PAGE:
We had a bit of a chat about what RedRadar is and she asked if I’d like to get involved, RedRadar is part of the online section of Young People’s Programming in RTE and the website covers music and fashion.
So a couple of weeks ago I went in to record some video for them. I spoke about some album artwork and about my defining music moment. I’m not going to give away what I spoke about but I will say I couldn’t decide on one piece of artwork.
It wasn’t the first time that I had been through the bowels of RTE. When I was 18 (not today or yesterday) I did some work experience out there and got to know the place pretty well.
I was there full-time for a few weeks, then twice a week for about three months working on a kids Saturday morning TV show called ‘Scratch Saturday’.
There are a couple of events that stand out about everything. The first one was a Monday morning production meeting. Brian Redding and Brian Graham were presenting the show and Philip Kampf was directing. Mary Kingston also presented.
It was going to be French week, the guys were going to wear stripey shirts, strings of garlic and berets. I remember that a French Tricolour couldn’t be found anywhere and someone having to ask the French Embassy for a flag. Somehow at the production meeting I got the job of choosing the music for the opening sequence for the show. This would introduce the audience to the French episode.
I was sent off to the audio archives in the Radio Centre to find a suitable piece of music. Not having a clue in the world what I should do, I picked a few songs out. After about an hour deliberating with myself I chose ‘I Love Paris’. It was either the Dean Martin or the Frank Sinatra version.
On Saturday, when the live show went out, I was quite relieved that it all worked. The biggest job though that Saturday was because it was the day before Easter Sunday, all the kids in the audience got Easter eggs. We had to try and make sure they didn’t eat them all and make themselves sick on air!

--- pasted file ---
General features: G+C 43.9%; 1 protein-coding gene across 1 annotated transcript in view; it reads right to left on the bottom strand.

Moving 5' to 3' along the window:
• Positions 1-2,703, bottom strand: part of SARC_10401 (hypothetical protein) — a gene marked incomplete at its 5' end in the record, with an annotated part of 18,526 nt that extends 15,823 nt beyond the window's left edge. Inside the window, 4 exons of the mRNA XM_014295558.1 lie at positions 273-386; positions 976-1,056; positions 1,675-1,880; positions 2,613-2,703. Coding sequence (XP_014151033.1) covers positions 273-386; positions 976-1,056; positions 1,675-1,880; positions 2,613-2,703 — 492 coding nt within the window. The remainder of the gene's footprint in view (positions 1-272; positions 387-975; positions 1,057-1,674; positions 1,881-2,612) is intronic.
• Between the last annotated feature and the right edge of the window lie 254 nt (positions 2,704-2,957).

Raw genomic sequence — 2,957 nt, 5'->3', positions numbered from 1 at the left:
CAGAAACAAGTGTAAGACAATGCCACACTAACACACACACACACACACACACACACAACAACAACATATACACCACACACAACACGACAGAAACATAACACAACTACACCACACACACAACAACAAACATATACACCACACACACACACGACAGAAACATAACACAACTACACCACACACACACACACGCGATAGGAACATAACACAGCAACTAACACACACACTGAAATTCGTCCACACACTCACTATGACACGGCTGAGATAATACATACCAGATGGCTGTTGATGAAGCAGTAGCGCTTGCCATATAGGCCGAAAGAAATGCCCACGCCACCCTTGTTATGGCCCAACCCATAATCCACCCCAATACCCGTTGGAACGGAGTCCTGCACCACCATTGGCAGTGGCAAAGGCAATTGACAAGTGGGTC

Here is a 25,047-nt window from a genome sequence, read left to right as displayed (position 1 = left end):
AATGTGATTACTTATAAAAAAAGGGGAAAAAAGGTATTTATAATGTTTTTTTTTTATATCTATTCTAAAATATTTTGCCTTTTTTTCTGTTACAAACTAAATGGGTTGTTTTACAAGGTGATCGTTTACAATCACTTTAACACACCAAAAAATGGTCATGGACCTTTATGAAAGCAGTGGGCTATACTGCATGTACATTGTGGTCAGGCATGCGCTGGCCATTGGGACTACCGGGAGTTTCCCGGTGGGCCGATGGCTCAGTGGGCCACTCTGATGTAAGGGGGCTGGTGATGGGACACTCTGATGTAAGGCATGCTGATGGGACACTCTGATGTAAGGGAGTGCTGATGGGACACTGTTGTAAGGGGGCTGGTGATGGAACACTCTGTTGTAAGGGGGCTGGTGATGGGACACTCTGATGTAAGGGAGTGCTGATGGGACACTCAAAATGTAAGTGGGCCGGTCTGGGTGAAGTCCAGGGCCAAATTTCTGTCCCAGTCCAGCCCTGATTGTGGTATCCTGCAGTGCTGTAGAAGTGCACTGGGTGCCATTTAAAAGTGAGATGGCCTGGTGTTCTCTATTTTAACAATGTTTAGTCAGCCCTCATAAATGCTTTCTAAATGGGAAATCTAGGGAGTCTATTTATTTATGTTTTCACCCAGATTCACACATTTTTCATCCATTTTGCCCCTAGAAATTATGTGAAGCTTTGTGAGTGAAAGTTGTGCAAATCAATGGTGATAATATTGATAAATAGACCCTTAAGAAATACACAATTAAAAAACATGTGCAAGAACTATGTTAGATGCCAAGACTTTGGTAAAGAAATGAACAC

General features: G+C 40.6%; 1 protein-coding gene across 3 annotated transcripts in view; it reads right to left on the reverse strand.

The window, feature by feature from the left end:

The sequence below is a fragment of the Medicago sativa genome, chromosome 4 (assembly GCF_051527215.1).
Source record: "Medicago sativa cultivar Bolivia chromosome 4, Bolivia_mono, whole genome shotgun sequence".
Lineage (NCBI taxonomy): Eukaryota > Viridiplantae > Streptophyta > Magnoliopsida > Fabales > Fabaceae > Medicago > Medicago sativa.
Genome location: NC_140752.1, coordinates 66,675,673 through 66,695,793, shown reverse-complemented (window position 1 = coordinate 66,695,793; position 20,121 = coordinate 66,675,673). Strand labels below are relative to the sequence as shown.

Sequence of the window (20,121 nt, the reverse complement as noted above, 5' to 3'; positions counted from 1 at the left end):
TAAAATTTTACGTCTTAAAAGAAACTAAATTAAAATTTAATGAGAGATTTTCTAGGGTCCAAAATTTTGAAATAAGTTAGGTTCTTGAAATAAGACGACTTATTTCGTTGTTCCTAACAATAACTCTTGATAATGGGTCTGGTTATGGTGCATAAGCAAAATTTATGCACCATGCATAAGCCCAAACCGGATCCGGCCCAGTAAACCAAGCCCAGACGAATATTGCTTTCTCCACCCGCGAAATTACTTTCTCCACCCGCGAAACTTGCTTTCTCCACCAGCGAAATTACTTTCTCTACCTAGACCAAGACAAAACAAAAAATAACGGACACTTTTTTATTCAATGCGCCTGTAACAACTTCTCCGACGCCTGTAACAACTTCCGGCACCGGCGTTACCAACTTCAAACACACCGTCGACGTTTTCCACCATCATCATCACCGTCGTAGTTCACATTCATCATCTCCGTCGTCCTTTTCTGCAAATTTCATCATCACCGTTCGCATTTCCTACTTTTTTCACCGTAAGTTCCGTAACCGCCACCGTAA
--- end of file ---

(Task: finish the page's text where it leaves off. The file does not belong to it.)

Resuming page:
The other was after the National Song Contest. It was 1991 and the SONG F entry didn’t show up to the national final. On Monday morning at the production meeting some bright spark came up with the idea that us, the work experience crew, would act as the backing vocalists/dancers for Brian Reddin. Together we would become Song F.
Yeah, it sounds great! Until we realised that the makey-upy song would start off in a traditional sean-nos style before kicking into a 70’s disco funk track. To match this, the four of us would have to dress in traditional ‘Peig Sayers’ garb before throwing off our shawls, stepping out of our long skirts ala Bucks Fizz to reveal us in bright jump suits giving it loads.
This went out on live TV, me, dancing, wearing a jumpsuit. One thing I’m thankful for is I can’t find it on YouTube.
It’s the little things.
We replaced this: